At the launch, we saw some of Apple Watch’s current apps tied to Facebook, sports scores, car location tracking, and an app that will unlock a user’s hotel room door.

These apps show that Apple is off to a good start, as some of these apps are what users already want from their smart watch, and other apps that users didn’t even know they wanted, but they do now.

However, Apple has to make sure they keep the train going on creating innovative apps for their wearables. If app developers don’t continue to create compelling, useful IoT products and applications, they won’t get integrated into the lives of mainstream users. And if that happens, developers won’t get paid, which won’t provide them with the motivation to create IoT apps in the first place.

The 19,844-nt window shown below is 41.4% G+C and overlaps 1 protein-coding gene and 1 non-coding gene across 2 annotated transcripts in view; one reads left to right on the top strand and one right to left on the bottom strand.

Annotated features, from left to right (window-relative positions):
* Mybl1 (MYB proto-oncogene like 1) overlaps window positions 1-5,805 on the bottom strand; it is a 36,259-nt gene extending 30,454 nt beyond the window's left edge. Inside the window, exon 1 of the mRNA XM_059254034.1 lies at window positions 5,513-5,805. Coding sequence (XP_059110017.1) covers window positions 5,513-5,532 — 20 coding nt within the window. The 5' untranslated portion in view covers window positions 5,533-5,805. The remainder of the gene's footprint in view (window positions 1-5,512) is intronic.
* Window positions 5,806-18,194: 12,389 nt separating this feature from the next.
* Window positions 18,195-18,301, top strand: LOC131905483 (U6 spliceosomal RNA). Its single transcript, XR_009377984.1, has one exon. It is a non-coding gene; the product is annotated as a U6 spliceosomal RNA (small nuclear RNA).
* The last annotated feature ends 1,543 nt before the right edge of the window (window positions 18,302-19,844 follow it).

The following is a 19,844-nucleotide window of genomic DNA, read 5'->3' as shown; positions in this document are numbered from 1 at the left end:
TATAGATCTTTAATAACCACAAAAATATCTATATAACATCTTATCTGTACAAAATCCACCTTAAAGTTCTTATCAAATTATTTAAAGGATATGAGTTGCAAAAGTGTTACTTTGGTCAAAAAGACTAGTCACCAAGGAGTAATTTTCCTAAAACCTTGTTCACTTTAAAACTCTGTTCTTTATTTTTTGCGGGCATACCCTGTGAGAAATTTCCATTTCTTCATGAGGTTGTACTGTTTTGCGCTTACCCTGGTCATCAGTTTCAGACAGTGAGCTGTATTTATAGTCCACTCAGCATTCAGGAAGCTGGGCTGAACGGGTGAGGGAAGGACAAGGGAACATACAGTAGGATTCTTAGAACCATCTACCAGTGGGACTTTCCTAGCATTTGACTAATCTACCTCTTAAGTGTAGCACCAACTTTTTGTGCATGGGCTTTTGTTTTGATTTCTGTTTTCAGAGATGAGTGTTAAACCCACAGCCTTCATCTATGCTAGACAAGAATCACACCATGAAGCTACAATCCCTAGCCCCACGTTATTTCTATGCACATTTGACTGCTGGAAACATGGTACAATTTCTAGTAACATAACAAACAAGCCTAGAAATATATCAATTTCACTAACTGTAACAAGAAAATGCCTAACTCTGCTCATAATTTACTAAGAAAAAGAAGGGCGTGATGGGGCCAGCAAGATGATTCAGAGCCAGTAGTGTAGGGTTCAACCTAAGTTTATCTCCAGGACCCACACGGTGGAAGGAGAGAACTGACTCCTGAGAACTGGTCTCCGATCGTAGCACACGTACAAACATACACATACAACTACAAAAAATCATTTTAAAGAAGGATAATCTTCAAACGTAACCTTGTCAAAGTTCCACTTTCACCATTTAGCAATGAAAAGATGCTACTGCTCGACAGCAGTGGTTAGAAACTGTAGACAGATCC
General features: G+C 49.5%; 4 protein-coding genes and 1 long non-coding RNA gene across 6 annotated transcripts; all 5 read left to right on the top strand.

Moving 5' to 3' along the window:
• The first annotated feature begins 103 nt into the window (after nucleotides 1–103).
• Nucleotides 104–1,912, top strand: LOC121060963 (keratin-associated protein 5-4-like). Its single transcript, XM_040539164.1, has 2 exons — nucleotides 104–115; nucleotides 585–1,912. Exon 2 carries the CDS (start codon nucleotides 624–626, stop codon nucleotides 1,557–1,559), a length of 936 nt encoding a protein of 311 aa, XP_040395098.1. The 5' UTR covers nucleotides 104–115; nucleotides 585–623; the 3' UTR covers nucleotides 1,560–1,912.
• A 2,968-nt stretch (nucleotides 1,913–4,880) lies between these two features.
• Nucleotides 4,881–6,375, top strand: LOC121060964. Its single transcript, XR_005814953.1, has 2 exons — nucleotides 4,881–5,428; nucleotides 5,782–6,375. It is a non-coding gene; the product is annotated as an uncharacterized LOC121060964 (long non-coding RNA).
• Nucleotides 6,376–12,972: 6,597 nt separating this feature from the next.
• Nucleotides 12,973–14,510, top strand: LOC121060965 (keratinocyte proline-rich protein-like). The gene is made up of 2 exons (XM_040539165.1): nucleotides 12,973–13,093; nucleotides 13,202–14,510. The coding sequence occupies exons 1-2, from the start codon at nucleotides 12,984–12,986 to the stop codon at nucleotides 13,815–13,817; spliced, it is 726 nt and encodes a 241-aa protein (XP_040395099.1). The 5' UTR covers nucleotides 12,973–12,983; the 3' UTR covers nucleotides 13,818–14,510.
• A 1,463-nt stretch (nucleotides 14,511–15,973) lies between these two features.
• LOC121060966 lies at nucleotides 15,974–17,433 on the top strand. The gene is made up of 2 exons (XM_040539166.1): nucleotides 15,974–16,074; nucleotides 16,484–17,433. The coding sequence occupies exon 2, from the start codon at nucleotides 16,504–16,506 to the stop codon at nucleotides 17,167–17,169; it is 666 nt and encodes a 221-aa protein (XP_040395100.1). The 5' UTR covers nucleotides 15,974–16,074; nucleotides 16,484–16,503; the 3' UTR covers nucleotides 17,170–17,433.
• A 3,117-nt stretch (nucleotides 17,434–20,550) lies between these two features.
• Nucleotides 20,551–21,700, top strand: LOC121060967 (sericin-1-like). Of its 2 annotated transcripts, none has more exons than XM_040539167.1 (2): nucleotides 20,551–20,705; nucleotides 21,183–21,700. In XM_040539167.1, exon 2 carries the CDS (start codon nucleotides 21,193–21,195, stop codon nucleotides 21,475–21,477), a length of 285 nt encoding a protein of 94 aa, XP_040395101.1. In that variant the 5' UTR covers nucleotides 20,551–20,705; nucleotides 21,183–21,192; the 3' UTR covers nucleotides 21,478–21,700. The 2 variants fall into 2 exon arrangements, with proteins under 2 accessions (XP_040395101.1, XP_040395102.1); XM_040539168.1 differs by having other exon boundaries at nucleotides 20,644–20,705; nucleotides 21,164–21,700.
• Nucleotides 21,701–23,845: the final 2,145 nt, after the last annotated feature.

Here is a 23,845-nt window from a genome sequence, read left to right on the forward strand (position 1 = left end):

As Apple displayed at the Apple Watch launch, it recognises that IoT products have an equal emphasis and importance on the device itself and the apps for the device.

As long as it continues with this approach and mentality, success within the IoT is all but guaranteed.

Since the early 2000s, Apple has prided itself on bringing innovative technology from niche tech enthusiasts to the masses, especially winning over those who can relate more to Fred Flintstone than Steve Jobs when it comes to technology.

This has been proven with Macbooks, iPhones, and iPads – and it’s pretty clear that the Apple Watch will follow this pattern as well.

It’s almost inevitable that Apple’s numerous competitors will start to copy some of their ideas and offer it for a cheaper price.